The terrors of publication

The terrors of publication

Because I publish only every four or five years, in spite of my best intentions — in spite of being at my desk virtually every day for hours! — I forget how fraught the publication process is.

The first sign of “nerves” is going into a tizzy over the cover. I virtually never go into tizzies, but this almost always happens over a cover! And then into a tizzy again over the jacket copy: is it ever just right? And then there are the discovered typos that must be corrected right up until the hour before the book, my baby, hits the press. (I imagine this as a violent collision, not a birth — how strange is that?)

And then: a long, long moment of silence (please, as for a memorial). The book is in print. My job is done.

Ha. Not quite. What’s to come is the scariest part, and that’s the worry, the thoughts of all the ways in which The Novel could have been better. (For it continues to live in motion in my mind.)

The memory of how rushed writing it had been at the end, and how — no doubt — readers will be disappointed. It will be beautiful to behold, I know — such a lovely cover now! — but will it enchant?

Enchantment does not come easy, especially these days.

And then, among the early reviews, I read:

I enjoyed this book so much that I’ve read it twice already!

This is from “Leslie U,” whom I do not know. I want to print this sentence on a banner and pin it over my desk. (Maybe I will.) It’s what I aspire to!

I breathe. Maybe it’s going to be all right. There will be readers who like The Game of Hope. Not everyone, I know, but some.

Leslie U goes on to say:

Being a fan of the Josephine B. Trilogy, I have been anticipating this novel from Ms. Gulland. Her tale about the life of Josephine’s teenaged daughter Hortense and her recovery in the wake of the French Revolution is both realistic and poignant. Roommates, letters home, teenage crushes and innocence brought it to life for me. I especially enjoyed the way the Lenormand Cards were woven throughout the novel. I’ve purchased a deck to play the Game of Hope myself!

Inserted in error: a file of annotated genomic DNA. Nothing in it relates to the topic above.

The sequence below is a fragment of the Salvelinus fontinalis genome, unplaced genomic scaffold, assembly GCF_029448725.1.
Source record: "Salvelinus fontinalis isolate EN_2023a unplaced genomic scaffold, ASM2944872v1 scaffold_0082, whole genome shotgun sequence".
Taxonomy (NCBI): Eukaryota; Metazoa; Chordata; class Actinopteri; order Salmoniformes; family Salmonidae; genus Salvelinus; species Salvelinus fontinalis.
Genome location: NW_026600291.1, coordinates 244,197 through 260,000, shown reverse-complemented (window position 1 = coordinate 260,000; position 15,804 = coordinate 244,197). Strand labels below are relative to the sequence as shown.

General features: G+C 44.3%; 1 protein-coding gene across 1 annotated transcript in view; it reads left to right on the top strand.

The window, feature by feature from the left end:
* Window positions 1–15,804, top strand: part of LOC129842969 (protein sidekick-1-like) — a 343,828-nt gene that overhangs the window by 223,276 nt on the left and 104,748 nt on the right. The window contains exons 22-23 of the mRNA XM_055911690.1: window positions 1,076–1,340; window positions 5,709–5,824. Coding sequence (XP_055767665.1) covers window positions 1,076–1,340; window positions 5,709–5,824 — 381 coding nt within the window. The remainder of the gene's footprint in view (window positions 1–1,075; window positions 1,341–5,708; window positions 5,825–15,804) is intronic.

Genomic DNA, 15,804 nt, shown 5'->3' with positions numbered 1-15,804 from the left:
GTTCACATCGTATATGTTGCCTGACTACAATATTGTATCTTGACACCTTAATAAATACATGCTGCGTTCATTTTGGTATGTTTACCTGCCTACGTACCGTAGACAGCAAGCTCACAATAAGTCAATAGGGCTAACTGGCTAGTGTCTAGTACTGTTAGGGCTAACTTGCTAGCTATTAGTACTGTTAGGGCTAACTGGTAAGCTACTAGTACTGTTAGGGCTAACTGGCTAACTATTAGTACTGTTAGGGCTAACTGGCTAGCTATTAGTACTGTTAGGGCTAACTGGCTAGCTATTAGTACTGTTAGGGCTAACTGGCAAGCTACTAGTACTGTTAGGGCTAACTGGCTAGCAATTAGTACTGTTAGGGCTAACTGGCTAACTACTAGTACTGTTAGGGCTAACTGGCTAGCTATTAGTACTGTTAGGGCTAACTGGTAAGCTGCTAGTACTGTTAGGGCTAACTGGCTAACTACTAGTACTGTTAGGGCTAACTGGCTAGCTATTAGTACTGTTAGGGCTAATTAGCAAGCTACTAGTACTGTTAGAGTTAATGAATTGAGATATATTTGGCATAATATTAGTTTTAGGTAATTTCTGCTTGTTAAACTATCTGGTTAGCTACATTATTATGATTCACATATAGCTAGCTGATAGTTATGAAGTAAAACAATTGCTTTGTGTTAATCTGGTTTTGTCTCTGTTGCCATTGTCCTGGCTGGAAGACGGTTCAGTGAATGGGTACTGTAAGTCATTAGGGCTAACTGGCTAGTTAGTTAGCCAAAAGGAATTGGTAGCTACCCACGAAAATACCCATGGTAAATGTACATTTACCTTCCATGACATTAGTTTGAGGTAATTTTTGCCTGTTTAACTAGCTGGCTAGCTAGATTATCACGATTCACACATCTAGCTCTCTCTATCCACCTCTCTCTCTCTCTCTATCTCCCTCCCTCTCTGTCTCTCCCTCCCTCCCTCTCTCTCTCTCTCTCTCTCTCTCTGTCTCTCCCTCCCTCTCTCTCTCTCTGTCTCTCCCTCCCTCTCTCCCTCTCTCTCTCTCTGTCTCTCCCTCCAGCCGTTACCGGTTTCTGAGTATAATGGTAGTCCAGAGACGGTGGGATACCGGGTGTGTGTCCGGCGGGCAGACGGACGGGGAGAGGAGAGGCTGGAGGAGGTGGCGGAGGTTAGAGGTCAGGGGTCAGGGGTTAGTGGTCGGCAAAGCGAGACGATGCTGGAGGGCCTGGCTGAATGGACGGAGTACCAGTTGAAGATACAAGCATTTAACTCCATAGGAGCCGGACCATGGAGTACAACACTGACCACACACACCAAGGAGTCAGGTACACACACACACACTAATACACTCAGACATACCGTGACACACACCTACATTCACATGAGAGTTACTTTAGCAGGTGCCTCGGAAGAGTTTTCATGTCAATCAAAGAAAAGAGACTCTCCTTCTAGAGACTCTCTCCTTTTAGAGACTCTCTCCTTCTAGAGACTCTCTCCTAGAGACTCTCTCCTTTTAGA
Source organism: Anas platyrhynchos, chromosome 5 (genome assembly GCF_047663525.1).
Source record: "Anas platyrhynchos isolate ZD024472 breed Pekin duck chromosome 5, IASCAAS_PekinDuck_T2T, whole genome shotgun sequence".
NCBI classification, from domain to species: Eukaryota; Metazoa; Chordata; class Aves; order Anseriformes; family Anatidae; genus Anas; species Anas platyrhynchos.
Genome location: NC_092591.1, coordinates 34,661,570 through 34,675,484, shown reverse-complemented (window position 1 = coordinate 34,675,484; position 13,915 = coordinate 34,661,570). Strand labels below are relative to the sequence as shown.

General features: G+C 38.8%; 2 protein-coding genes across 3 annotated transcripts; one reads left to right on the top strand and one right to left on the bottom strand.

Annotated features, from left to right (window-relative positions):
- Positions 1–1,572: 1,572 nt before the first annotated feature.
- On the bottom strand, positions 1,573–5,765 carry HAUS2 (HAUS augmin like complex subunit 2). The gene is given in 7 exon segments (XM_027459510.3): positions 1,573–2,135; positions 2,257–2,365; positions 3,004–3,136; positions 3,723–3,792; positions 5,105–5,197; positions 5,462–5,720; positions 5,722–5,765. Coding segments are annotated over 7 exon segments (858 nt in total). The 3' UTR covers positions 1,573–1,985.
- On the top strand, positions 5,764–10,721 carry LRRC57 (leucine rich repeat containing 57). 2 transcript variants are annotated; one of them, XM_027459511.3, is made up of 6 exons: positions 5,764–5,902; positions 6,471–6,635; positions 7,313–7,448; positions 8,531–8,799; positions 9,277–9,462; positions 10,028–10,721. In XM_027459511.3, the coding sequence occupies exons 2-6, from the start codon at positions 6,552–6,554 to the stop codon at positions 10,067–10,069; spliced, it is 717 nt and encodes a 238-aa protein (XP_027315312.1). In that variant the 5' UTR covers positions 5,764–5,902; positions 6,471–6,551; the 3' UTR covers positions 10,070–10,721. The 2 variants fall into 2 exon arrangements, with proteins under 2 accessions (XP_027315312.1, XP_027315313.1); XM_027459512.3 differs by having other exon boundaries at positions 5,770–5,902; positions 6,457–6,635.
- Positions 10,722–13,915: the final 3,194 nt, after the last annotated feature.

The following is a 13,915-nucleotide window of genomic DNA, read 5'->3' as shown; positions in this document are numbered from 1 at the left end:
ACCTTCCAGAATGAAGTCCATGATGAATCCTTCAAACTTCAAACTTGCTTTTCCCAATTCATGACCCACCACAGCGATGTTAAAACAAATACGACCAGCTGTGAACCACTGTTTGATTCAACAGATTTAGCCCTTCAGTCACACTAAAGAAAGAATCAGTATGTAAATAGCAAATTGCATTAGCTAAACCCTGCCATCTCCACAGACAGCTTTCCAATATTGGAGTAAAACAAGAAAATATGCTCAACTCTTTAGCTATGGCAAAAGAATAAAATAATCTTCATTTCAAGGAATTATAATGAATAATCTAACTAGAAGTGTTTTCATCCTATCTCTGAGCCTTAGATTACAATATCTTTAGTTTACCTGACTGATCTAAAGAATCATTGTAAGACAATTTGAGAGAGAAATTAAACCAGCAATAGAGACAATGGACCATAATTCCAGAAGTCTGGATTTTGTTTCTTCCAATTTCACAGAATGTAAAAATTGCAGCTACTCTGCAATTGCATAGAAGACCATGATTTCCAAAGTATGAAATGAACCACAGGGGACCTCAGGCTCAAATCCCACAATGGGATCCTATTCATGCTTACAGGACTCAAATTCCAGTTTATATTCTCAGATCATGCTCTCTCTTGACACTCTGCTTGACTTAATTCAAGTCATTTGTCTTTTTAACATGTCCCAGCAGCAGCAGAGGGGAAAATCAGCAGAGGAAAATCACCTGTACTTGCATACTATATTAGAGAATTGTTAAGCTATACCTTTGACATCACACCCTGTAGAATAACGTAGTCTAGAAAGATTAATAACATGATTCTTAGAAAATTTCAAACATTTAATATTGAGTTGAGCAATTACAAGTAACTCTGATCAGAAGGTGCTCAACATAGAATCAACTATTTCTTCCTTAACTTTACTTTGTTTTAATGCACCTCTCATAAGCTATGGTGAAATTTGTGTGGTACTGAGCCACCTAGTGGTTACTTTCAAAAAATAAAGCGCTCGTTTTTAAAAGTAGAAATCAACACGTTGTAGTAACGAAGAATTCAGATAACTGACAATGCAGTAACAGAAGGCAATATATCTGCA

Ah, the wonderful Game Of Hope. I often cast those cards as I was writing Hortense’s story.

Maybe I should cast them now, ask: How are you doing, Hortense?

{Photo at the top is by Bank Phrom on Unsplash.}


The essential first step on the path to publication

New Yorkers

Memory snap-shot: my father at the kitchen table, leafing through an issue of the New Yorker. He turns the last page and pushes the magazine away. “I didn’t get a single one.”

Anatomy of a New Yorker cartoon,” a Ted talk by Bob Mankoff, the magazine’s cartoon editor, is (of course!) quite funny. It is also insightful into how humour works, the creative process, and what it takes to succeed in getting something published.

The New Yorker receives around 1,000 cartoons each week, and only publishes about 17 of them. Mankoff himself had the first 1000 cartoons he submitted rejected. One thousand!

Step one for all creatives: collect 1000 rejections. 

After years of making the New Year resolution to “get something published” — and failing every year — I decided that my resolution was the problem. The following New Year, I instead made the resolution to begin a collection of rejection letters, a collection that I intended to ultimately include a rejection from every literary magazine in North America.

I didn’t get very far, for — ironically — that was the year my Josephine B. Trilogy was accepted for publication. My many rejections had finally paid off.

An essential truth of the writing life is that the path to publication is paved with rejections. Perseverance is the key.

On that sobering note, enjoy a little New Yorker humour:

Happy New Year! May your 2015 be creative and fruitful.


In Mexico, Italy and elsewhere, one wears red underwear on New Year’s Eve, promising passion in the year ahead. Yellow signifies prosperity, so some wear both yellow and red.

What colour should a writer wear?

On picking out a signing pen